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HARRIS v. OFFICE OF THE ARCHITECT OF THE CAPITOL

July 15, 1998

PATRICIA HARRIS, et al., Plaintiffs,
v.
OFFICE OF THE ARCHITECT OF THE CAPITOL, Defendant.



The opinion of the court was delivered by: SULLIVAN

OPINION & ORDER

 I. BACKGROUND

 In 1996, Congress passed the Congressional Accountability Act (CAA), 2 U.S.C. § 1301 et seq., which made eleven laws, including labor and civil rights statutes, applicable to the legislative branch, with certain limitations and requirements, see, e.g., 2 U.S.C. § 1403 (requiring mediation prior to filing suit); 2 U.S.C. § 1361(c) (prohibiting punitive damages).

 Plaintiffs are "custodial workers" employed by the Office of the Architect of the Capitol. Defendant is the Office of the Architect of the Capitol, which is the "employing office" under the CAA, 2 U.S.C. § 1301(9)(D). Plaintiffs allege that "custodial workers" are overwhelmingly female and that their wages (and wage classification) are lower than "laborers" who are predominantly male. Plaintiffs thus bring this suit alleging violations of Title VII, 42 U.S.C. § 2000e, and the Equal Pay Act (EPA), 29 U.S.C. § 206(d), as applied to defendant through the CAA.

 II. DISCUSSION

 Defendant has moved to dismiss plaintiffs' claims under Federal Rules of Civil Procedure 12(b)(1) and 12(b)(6). Defendant argues that this Court lacks jurisdiction over plaintiffs' claims because plaintiffs have improperly brought their claims under Title VII and the EPA rather than under the CAA, and also, that plaintiffs failed to exhaust their administrative remedies under the CAA as to their EPA claims.

 A. Lack of Jurisdiction Over Title VII and EPA Claims

 Plaintiffs argue that the effect of the CAA was to extend the jurisdiction of Title VII and EPA and therefore, that plaintiffs may bring claims under Title VII and other statutes in addition to claims under the CAA.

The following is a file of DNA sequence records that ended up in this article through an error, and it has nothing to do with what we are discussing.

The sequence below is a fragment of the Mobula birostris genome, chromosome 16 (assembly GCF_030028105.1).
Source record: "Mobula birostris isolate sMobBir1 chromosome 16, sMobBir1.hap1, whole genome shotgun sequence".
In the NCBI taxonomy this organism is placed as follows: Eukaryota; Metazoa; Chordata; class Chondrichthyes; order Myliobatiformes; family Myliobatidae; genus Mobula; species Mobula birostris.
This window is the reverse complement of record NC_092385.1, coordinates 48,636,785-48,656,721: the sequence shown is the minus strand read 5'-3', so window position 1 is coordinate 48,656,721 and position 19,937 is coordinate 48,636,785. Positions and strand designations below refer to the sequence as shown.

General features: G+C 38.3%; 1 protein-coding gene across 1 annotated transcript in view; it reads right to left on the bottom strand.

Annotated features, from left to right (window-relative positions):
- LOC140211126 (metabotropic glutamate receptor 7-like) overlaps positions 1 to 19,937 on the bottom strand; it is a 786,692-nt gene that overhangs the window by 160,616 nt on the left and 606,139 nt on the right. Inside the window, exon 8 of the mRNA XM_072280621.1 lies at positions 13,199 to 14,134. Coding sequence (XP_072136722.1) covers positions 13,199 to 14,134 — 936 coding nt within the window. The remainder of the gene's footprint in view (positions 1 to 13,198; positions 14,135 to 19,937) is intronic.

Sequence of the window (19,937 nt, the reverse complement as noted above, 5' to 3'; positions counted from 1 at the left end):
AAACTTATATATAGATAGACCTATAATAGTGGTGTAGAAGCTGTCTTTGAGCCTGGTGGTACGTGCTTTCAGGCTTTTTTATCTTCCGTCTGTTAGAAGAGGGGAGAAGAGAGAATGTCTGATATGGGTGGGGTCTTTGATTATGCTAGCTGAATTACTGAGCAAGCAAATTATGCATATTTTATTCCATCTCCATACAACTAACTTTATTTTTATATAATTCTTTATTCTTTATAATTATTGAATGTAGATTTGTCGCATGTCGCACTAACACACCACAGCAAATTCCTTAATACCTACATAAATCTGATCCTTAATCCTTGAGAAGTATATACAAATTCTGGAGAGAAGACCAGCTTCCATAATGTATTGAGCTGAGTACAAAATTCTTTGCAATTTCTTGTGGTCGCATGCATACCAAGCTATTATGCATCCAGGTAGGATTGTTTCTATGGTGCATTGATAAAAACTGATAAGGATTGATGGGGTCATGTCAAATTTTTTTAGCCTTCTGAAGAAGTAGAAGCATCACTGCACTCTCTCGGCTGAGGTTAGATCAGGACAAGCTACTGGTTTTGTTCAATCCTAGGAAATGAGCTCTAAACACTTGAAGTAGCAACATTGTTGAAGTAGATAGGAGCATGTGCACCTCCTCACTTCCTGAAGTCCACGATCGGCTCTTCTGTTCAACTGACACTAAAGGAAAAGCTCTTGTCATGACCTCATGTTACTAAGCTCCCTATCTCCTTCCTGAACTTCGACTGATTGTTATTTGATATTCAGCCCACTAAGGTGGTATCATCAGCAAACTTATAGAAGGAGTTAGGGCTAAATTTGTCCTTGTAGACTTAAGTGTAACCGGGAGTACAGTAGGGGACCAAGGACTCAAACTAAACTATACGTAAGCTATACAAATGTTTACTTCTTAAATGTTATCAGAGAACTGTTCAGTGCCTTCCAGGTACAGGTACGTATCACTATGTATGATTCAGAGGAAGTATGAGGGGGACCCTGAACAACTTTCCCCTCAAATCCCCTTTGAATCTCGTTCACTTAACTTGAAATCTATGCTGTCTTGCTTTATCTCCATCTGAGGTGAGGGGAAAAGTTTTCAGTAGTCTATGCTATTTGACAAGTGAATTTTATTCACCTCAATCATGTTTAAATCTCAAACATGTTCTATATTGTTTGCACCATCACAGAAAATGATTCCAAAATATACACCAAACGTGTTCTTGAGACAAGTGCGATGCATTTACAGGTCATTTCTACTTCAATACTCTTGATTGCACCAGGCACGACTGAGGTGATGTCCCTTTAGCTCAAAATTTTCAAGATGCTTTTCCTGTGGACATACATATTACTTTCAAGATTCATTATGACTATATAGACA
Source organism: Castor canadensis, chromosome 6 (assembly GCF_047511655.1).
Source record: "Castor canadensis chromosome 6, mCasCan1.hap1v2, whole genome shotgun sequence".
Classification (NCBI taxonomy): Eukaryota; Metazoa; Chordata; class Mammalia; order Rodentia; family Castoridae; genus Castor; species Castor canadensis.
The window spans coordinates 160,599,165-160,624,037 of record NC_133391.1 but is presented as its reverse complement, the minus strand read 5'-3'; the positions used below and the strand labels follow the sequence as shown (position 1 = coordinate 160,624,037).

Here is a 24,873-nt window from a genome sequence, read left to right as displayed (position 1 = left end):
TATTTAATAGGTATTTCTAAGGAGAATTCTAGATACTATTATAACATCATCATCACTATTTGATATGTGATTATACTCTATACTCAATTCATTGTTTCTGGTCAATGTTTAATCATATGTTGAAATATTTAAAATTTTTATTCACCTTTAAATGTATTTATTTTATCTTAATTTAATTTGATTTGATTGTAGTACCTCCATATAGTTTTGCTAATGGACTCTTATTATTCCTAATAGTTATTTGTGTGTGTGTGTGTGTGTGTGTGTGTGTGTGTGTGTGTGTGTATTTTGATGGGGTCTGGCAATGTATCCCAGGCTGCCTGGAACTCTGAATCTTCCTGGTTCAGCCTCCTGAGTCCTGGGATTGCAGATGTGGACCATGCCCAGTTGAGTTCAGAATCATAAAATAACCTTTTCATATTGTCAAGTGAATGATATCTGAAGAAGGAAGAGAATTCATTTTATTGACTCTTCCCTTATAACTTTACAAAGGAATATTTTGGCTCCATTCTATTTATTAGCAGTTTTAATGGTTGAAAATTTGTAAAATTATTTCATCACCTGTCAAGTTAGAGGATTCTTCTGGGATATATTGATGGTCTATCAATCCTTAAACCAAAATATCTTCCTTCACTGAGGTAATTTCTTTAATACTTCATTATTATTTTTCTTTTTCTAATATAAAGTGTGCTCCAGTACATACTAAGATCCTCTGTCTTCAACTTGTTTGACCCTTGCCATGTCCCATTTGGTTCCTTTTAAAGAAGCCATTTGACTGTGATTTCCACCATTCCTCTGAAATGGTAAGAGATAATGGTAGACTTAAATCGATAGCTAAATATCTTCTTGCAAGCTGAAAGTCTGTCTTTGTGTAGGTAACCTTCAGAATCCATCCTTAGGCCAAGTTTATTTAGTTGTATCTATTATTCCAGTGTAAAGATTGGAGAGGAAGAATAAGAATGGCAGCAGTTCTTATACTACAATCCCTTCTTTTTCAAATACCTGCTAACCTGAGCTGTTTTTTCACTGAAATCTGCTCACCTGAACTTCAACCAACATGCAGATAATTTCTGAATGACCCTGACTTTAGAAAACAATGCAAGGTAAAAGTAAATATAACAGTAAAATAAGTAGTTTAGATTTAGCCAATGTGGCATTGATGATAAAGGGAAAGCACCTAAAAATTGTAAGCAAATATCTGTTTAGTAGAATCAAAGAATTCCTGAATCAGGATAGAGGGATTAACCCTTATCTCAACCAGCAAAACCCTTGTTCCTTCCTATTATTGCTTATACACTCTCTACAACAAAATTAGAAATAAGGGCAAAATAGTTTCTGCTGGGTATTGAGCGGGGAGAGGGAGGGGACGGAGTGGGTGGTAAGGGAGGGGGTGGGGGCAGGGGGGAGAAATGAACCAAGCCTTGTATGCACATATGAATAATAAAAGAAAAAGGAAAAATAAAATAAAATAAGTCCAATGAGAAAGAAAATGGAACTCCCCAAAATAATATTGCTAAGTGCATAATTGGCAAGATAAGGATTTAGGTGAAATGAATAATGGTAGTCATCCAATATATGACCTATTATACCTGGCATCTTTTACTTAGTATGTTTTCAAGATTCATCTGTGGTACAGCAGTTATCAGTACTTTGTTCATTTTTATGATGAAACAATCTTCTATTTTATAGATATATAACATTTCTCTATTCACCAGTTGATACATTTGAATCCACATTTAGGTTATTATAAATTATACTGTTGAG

Defendant, on the other hand, argues that the CAA is the sole statute under which plaintiffs may bring their claims against the legislative branch. Defendant points to the fact that Congress did not amend each of the eleven statutes to extend them to Congress, but rather drafted a new act, the CAA, which incorporated the "rights and protections" of the several acts into the CAA. Moreover, the fact that the CAA has a jurisdiction granting section, see 2 U.S.C. § 1408, *fn1" further supports defendant's argument that the CAA is the sole source of jurisdiction for this Court. The Court agrees with defendant that the purpose of the CAA was to make the several civil rights, labor, and other laws applicable to the legislative branch and therefore, that claims must be brought under the CAA rather than under the individual statutes.

 Therefore, plaintiffs' claims under Title VII and the EPA are hereby DISMISSED without prejudice to asserting claims under the CAA.

 B. Failure to Exhaust Administrative Remedies for EPA claims

 Defendant argues that plaintiffs did not specifically raise § 203 of the CAA, which incorporates the EPA, in their mediation or administrative complaint. Plaintiffs argue that under the CAA procedures an individual need not state all the legal bases for her complaint in her administrative complaint. Plaintiffs point to the form for a "Formal Request for Counseling" which states only "Describe the Conduct Complained of; Including Date(s) and Person(s) Involved"). As an example, plaintiffs attach the "Formal Request for Counseling" by Plaintiff Harris which states

 
The Architect of the Capitol has violated Section 201(a)(1) of the Congressional Accountability Act by arbitrarily and capriciously discriminating against the classification of Custodial Worker--which is primarily held by women--by underpaying this classification.

 Defendant argues that because the complaint specifies § 201 (incorporating Title VII) but does not mention § 203 (incorporating the EPA), plaintiff failed to exhaust her administrative ...


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